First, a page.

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Exploring the Relationship between Socio-Demographic Background and Empathy toward Nonhuman Animals in Working Horse Caretakers

In: Society & Animals
Authors:
Daniela Luna Programa Doctorado en Ciencias Silvoagropecuarias y Veterinarias, Universidad de Chile

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Rodrigo A. Vásquez Instituto de Ecología y Biodiversidad, Departamento de Ciencias Ecológicas, Facultad de Ciencias, Universidad de Chile

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Tamara Tadich Departamento de Fomento de la Producción Animal, Facultad de Ciencias Veterinarias y Pecuarias, Universidad de Chile

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Abstract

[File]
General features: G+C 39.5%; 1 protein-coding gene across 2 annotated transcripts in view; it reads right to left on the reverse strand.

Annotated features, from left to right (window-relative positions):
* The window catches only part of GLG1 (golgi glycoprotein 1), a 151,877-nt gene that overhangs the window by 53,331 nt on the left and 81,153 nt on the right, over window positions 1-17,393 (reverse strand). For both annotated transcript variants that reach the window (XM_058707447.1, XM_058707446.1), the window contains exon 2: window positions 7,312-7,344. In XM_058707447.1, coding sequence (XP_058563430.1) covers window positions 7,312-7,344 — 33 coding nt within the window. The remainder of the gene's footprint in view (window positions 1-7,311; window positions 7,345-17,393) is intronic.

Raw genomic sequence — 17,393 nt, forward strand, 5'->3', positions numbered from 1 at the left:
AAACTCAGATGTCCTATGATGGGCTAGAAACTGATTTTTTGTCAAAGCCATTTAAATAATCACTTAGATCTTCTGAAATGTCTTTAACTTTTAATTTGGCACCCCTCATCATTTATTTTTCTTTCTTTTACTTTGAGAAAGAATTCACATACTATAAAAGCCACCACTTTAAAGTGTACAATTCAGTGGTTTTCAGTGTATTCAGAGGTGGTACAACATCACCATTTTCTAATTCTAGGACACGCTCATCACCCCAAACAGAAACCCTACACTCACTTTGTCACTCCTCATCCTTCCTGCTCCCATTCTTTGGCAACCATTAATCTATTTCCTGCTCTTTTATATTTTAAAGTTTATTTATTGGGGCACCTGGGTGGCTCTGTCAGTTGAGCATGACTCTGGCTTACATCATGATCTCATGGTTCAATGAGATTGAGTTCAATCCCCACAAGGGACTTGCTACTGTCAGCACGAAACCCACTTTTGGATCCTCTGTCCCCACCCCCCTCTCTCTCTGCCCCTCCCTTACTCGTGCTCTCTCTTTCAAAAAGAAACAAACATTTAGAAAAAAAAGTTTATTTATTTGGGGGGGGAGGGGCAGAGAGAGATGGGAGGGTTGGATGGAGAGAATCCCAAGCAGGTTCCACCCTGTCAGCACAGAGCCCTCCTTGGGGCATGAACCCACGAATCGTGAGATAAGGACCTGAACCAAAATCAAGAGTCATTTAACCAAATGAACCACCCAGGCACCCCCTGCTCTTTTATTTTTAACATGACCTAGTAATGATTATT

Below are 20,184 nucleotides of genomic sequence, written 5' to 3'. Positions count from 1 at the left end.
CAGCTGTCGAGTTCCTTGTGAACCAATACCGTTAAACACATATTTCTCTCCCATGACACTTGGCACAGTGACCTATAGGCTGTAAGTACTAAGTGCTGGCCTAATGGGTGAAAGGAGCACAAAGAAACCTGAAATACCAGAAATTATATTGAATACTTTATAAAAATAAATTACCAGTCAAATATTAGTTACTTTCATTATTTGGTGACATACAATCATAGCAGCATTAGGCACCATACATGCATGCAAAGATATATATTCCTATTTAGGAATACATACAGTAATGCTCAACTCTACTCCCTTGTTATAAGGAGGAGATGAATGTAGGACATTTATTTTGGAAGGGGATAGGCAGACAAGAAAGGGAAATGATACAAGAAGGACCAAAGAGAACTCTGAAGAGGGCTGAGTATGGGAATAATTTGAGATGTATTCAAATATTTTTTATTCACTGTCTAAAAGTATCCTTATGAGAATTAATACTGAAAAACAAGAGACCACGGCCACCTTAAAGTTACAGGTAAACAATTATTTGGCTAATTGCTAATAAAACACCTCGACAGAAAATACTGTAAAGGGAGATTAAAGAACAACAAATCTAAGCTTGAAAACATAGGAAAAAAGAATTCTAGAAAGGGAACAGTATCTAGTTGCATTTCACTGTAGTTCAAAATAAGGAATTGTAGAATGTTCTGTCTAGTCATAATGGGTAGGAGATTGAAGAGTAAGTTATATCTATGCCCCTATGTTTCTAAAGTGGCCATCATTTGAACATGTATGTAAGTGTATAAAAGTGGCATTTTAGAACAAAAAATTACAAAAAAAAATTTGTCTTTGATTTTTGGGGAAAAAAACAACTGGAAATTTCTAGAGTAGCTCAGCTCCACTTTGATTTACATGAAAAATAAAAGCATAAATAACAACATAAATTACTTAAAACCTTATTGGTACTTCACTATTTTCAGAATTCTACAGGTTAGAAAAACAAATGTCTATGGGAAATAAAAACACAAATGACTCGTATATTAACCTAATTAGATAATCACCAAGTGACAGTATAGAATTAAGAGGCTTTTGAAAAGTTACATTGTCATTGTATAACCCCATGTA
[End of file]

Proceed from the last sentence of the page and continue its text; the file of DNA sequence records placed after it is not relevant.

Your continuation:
Recognizing pain in nonhuman animals and empathy toward them is important for modulating human-animal relationships and animal welfare. Few studies have assessed pain recognition and empathic responses toward animals based on socio-demographic characteristics, and even fewer have examined them in socioeconomically marginalized individuals. To address this issue, four instruments were applied to 100 working horse caretakers. The socio-demographic and quality of life instruments were applied as interviews, and afterward two rating scales measuring empathy toward animals and the willingness to attribute pain to horses, in a diversity of painful conditions, were filled out. The results indicate that working horse caretakers have high levels of empathy and the willingness to attribute a high intensity of pain to equines in diverse situations that imply pain, but that neither socio-demographic status nor satisfaction with life quality were correlated with empathy toward animals or the willingness to attribute pain to horses.

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